3. State personal income tax credits: owners of wind turbines in Massachusetts are eligible to receive a personal income tax credit on the purchase of their equipment. This tax credit is charged on 15% of net expenditure for the system, including installation, or $1,000, whichever is less. If the credit is greater than the states income tax liability in individual years, then it can be carried over for 3 years. Eligibility is restricted to the purchase of new equipment, compliant with all applicable performance and safety standards and is expected to remain in operations for at least 5 years.
  4. Massachusetts Renewable Energy Certificate (REC): utility companies are required to generate a certain amount of power from clean energy sources like wind turbines. If they are unable to comply with those standards by using their own facilities, then they will have to buy them users of wind turbines, in the form of a Renewable Energy Certificate (REC). The state assigns a particular value to RE’s to protect owners of REC’s from market manipulation or excessively low prices. REC’s can be a good source of income, especially if you have an efficient wind turbine that is able to generate a good amount of power.
  5. Federal incentives: Even though the federal policy does not provide any direct income tax incentives, for home owners, it is able to support the use of wind turbines by exempting federal taxation on utility rebates to home owners. Another incentive applicable to new and existing wind turbine installations is the eligibility for financing under energy-efficient mortgage programs offered by convectional and government sources. These financing programs are aimed at insuring that the increased purchasing power of borrowers is equal to the estimated cost savings associated with reduced energy used (MCEC).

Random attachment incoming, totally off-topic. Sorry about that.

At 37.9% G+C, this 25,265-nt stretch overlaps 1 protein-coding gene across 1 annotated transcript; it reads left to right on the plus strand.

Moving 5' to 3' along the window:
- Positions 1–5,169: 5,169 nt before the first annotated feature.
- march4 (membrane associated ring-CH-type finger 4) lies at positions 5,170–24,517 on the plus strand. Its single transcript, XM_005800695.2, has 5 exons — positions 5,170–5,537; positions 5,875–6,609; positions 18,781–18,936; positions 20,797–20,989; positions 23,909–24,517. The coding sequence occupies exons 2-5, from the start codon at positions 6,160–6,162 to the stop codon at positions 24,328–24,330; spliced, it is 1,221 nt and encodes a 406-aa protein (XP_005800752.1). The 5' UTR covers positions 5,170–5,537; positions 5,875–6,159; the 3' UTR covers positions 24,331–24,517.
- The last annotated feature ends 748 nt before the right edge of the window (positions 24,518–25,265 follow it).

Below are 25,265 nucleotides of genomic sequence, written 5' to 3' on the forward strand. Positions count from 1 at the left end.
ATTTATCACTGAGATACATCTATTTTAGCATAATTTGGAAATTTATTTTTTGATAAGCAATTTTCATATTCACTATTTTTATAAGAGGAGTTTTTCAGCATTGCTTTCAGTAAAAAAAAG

The need to find alternative renewable energy sources is not just a matter of cost savings but safe guarding the future of our planet, and hence future generations to come. Wind turbines have proved themselves to be an effective and efficient “green energy” source, depending on the location. The above benefits make owning a wind turbine a viable choice, for those looking to go “green” for their energy needs.


Cost and Savings

A number of factors are taken into consideration. These determine the cost of setting a wind turbine. These factors include:

  1. Wind Speed: one needs a wind speed of at least 10 mph or more to harness the power of a wind turbine. The lower the speed the lower the power generated and vice versa. The main price determinant is the number of wind turbines needed to meet energy needs.
  2. Zoning rights: wind turbines harness the power of the wind high of the ground, often 40 feet high. Wind turbines are subject to local zoning laws, which often require owners to obtain a permit before installation. The permit comes at a fee, which may vary depending on several factors.
  3. Agreements with utility companies: once the wind turbine is installed, it should be connected to the power meter, which then directly supplies the establishment. Depending on the wind speeds, and the amount of power generated by the wind turbine. It is possible to either be fully dependent or partially dependent on the power supplied by the wind turbine. If the wind turbine is able to generate power in excess of what is actually consumed, then the meter will be credited with points, which may be used later, if energy production by the wind turbine drops. Better yet, the utility company can give the extra credit (Schleede).
  4. The Equipment: the equipment can range in value, depending on the manufacturer, your location, and specifications of the wind turbine. For instance, a wind turbine company may charge you $8,500-10,000 to install and set up depending on the area where the wind turbines will be installed.

The amount of power that may be generated from the turbine is directly dependent on wind speeds in the area. For example, a wind turbine may be capable of generating 650 kilowatts hours a month would equate to a saving of around $65 a month (Trent).

At that rate, a wind turbine should be able to pay for its self in a period of 11 years. This computation takes the assumption that energy rates remain the same for that period, relatively low wind speeds and energy costs below the national average. A more accurate assessment, taking into consideration an increase in energy costs that matches inflation figures, one is likely to break even within a 7 year period.